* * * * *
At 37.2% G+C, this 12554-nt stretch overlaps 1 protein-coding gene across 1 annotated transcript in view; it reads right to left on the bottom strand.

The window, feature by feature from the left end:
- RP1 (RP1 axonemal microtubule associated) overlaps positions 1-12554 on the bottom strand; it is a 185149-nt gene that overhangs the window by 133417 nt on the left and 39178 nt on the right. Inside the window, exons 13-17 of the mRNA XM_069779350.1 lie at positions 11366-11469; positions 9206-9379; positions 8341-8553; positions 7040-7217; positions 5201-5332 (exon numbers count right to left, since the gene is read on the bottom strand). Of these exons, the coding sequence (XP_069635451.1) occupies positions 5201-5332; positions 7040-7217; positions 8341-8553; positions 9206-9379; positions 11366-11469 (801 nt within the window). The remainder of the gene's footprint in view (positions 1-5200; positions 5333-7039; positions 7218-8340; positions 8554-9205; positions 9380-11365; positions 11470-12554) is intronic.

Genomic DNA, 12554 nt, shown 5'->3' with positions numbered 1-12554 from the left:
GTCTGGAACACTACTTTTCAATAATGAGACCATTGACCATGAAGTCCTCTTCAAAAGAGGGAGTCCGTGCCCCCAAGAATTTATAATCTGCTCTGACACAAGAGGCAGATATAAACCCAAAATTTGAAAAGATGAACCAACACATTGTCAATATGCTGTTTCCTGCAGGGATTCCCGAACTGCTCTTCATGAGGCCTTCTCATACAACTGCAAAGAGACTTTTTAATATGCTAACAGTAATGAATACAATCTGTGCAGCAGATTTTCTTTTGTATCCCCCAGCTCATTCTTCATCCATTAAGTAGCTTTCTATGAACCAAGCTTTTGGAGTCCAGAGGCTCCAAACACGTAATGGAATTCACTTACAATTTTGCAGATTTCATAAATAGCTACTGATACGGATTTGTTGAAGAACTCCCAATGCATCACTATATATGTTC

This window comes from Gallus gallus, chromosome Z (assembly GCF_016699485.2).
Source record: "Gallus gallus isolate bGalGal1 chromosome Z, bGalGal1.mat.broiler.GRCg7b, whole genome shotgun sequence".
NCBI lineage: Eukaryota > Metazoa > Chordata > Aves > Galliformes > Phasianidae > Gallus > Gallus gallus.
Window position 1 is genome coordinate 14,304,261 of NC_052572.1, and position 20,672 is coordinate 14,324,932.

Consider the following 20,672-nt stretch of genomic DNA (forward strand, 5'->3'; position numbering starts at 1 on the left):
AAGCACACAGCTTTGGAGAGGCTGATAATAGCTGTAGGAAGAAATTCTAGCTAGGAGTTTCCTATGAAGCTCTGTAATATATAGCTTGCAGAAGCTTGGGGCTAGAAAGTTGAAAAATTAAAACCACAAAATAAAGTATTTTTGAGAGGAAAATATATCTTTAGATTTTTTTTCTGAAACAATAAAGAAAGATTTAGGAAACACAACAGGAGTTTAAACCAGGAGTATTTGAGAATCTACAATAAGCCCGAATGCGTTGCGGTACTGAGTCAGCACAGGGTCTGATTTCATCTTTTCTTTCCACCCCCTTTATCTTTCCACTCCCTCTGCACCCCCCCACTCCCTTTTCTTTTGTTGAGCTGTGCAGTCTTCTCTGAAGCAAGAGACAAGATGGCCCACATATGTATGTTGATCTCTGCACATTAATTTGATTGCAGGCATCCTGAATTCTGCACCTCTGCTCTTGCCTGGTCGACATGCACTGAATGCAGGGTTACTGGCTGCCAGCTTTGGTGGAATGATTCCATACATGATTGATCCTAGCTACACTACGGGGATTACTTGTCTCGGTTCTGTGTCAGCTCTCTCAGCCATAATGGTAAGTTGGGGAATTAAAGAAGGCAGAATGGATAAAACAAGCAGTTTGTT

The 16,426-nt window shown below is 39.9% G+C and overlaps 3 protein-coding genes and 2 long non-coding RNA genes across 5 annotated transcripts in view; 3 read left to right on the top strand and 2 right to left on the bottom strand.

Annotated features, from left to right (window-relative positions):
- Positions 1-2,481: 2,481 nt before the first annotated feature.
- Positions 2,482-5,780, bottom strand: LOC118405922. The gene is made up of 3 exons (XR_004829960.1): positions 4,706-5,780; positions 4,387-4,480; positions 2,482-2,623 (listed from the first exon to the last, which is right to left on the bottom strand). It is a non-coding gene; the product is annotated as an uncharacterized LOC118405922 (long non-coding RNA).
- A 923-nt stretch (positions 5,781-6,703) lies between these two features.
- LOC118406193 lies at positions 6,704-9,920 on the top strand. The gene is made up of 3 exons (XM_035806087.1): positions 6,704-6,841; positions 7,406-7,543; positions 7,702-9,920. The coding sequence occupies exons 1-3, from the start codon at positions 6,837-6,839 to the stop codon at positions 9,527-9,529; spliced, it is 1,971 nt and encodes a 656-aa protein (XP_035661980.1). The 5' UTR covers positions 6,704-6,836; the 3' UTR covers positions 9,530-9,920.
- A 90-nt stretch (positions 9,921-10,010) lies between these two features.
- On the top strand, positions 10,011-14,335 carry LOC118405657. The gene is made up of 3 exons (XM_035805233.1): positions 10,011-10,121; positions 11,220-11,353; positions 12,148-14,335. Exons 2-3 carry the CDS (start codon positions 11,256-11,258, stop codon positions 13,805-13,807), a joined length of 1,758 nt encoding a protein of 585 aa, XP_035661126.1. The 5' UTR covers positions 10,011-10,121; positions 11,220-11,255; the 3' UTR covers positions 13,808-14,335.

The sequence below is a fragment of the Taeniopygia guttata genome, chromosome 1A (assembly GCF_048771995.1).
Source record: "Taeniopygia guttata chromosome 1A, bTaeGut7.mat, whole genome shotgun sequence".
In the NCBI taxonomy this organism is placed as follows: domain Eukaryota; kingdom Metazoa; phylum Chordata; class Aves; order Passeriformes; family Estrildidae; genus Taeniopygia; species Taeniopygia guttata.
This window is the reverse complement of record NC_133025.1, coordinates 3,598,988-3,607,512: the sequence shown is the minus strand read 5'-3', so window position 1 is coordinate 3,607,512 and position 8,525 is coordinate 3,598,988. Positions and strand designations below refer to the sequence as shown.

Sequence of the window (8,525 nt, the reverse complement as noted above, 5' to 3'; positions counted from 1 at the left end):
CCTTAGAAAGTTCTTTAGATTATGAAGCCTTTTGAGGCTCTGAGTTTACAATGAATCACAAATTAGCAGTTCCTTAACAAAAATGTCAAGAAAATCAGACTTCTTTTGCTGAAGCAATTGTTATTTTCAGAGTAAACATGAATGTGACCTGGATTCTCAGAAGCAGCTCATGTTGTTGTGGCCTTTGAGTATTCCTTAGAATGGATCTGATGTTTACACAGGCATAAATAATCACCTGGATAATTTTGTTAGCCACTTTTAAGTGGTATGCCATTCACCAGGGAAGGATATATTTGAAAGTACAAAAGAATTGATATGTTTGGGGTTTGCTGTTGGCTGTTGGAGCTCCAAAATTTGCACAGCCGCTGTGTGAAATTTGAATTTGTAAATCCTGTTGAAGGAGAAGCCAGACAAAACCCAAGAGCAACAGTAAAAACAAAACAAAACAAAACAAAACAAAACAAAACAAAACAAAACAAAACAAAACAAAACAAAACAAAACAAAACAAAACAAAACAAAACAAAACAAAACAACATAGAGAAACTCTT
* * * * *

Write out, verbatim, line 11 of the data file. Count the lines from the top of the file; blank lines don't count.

AAGCACACAGCTTTGGAGAGGCTGATAATAGCTGTAGGAAGAAATTCTAGCTAGGAGTTTCCTATGAAGCTCTGTAATATATAGCTTGCAGAAGCTTGGGGCTAGAAAGTTGAAAAATTAAAACCACAAAATAAAGTATTTTTGAGAGGAAAATATATCTTTAGATTTTTTTTCTGAAACAATAAAGAAAGATTTAGGAAACACAACAGGAGTTTAAACCAGGAGTATTTGAGAATCTACAATAAGCCCGAATGCGTTGCGGTACTGAGTCAGCACAGGGTCTGATTTCATCTTTTCTTTCCACCCCCTTTATCTTTCCACTCCCTCTGCACCCCCCCACTCCCTTTTCTTTTGTTGAGCTGTGCAGTCTTCTCTGAAGCAAGAGACAAGATGGCCCACATATGTATGTTGATCTCTGCACATTAATTTGATTGCAGGCATCCTGAATTCTGCACCTCTGCTCTTGCCTGGTCGACATGCACTGAATGCAGGGTTACTGGCTGCCAGCTTTGGTGGAATGATTCCATACATGATTGATCCTAGCTACACTACGGGGATTACTTGTCTCGGTTCTGTGTCAGCTCTCTCAGCCATAATGGTAAGTTGGGGAATTAAAGAAGGCAGAATGGATAAAACAAGCAGTTTGTT